30 Ways to Come Up with New Topic Ideas


Almost everyone who writes experiences writer’s block.  How do you come up with more topics when you feel you’ve said everything there is to say on the subject already?

Here are 30 ways anyone can adopt for coming up with new topic ideas…

1.  Explore New “Places”

Life changes all the time – and so does everything else.  If you feel like there’s nothing more to know about your niche or topic, break your own research habits.  Go offline and try looking for information in a new “place”.

2.  Monitor Magazine Trends

Look at the titles on the front pages of magazines in your niche.  That’s what is currently trending.  Write them down.  Go home and input phrases from those titles as keywords and see if it sparks an idea or two for you.  (Also check Magazines.com, making sure you select the correct category for your niche.)


3.  Ask Your Niche

Ask people in your niche what they want you to write about – but don’t stop there.  You’ll get a much better response if you guide and “trigger” them into responding.  For example, ask them what they think you haven’t written about yet.  Or ask them to complete a sentence such as: “The most frustrating part about selecting yarn is ___________________”.

But whatever you do – just ask!

4.  Look for Ideas on TV

Watch documentaries.  Take notes.

It’s that simple.

5. Check Twitter to See What’s Trending

But before you rush to do this, take the time to read Twitter’s tutorial page on trending for further tips on the best way to use this feature.


6. Categorize – Then Think of A Topic

Topics are easier to come up with if you are directed in some way, so write down a minimum of four categories:

  • Evergreen (always current)
  • New Information
  • Top Tips for…
  • “How-to”

Now try to come up with your best idea for each category.  You’ll be surprised how well this tip works.  But even if you just come up with one idea, it’s totally worth the effort.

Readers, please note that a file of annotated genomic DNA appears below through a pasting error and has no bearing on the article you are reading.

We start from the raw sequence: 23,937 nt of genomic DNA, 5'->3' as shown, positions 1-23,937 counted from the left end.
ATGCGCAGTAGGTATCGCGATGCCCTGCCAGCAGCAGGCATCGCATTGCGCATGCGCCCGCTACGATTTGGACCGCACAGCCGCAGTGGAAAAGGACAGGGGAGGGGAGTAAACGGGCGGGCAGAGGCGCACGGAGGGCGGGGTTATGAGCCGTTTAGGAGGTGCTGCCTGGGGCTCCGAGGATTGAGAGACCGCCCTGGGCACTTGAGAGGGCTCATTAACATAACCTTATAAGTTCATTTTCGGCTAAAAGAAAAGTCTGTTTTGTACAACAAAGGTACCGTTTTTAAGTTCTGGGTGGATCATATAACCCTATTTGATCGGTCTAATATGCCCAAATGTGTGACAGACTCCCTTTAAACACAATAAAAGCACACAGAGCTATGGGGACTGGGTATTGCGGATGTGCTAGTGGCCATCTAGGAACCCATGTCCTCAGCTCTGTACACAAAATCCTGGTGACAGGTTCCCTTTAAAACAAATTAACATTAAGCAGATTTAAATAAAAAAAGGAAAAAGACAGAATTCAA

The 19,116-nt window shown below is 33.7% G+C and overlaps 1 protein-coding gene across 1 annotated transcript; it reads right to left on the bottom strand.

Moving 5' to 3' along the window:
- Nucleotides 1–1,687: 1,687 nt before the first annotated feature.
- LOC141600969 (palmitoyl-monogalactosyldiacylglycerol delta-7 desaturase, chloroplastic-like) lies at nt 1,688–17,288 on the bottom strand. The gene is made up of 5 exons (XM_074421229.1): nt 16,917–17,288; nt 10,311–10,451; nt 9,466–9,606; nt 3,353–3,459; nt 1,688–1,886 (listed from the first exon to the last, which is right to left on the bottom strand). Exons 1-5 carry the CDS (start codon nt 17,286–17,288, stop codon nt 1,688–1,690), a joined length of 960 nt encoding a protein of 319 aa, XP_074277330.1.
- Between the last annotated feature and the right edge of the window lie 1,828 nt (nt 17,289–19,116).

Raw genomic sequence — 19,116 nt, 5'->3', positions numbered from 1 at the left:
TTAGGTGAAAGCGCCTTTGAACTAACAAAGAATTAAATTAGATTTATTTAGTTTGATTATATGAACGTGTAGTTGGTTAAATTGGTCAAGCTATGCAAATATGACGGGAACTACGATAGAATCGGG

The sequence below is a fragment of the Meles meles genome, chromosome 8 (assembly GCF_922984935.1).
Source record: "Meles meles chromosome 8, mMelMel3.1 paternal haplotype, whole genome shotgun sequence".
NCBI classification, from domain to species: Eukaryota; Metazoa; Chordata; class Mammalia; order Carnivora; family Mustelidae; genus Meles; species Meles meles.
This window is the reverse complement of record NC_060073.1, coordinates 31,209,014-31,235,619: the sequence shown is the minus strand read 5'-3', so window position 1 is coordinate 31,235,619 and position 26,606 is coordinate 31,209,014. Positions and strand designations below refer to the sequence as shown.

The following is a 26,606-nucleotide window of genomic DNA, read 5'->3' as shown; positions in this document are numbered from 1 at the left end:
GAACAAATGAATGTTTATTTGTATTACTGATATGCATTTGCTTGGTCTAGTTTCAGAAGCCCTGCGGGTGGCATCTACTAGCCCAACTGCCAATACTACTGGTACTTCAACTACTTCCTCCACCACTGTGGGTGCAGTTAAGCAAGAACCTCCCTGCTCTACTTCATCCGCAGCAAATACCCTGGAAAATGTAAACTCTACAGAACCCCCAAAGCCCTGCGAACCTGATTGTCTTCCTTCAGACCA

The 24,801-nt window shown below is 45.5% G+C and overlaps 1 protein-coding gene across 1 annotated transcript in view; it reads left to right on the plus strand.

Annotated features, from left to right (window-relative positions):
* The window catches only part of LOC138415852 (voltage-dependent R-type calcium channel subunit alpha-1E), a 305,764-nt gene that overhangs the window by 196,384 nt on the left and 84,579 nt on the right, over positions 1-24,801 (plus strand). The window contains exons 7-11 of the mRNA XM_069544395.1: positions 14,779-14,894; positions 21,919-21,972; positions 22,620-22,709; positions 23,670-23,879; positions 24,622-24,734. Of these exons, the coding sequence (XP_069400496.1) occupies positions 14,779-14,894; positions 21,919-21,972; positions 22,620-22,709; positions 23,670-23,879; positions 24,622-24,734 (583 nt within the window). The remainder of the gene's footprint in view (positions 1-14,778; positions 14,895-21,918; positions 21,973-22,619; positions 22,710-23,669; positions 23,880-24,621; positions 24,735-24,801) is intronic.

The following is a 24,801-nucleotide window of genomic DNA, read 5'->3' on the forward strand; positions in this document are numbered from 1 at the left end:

7.  Talk, Talk, Talk to Others in Your Niche

Look for clues in what they say.  Interact in person, on your Facebook, in a Google+ Circle, within a mastermind forum and whenever the opportunity comes up.

Look for niche-related keywords or possible article titles in conversations.  These can trigger winning ideas!


8.  Change a Pattern

Sometimes running out of ideas means you’re getting stale.  And you get stale when you never vary your patterns.  So vary your thinking, your research techniques; even your route when you’re walking (if you’re prone to getting ideas while out walking or jogging). Write in the morning instead of afternoon.

And go read some new publications.

9.  Look for Triggers

Simply log onto a relevant forum or Facebook Group and see what issues are currently triggering (a) many responses (b) heated responses (c) conflict.  Those are tip-offs that you can turn these triggers into topics.

10.  Look Through Old Files and Material

Writers tend to have dozens of unfinished articles, thoughts, ideas, and content in general lying forgotten in the depths of their hard drive – and you’re probably no exception!  Go through your hard drive and look.  You may find an evergreen gem you’d completely forgotten about hidden away in these sad little files.


11.  Spot Complaints

Learn to be alert for complaints in forum and social network posts as well as in others’ blog posts.  If you can provide a solution, you’ll gain instant hero status.

12.  Mine Headlines for Topic Ideas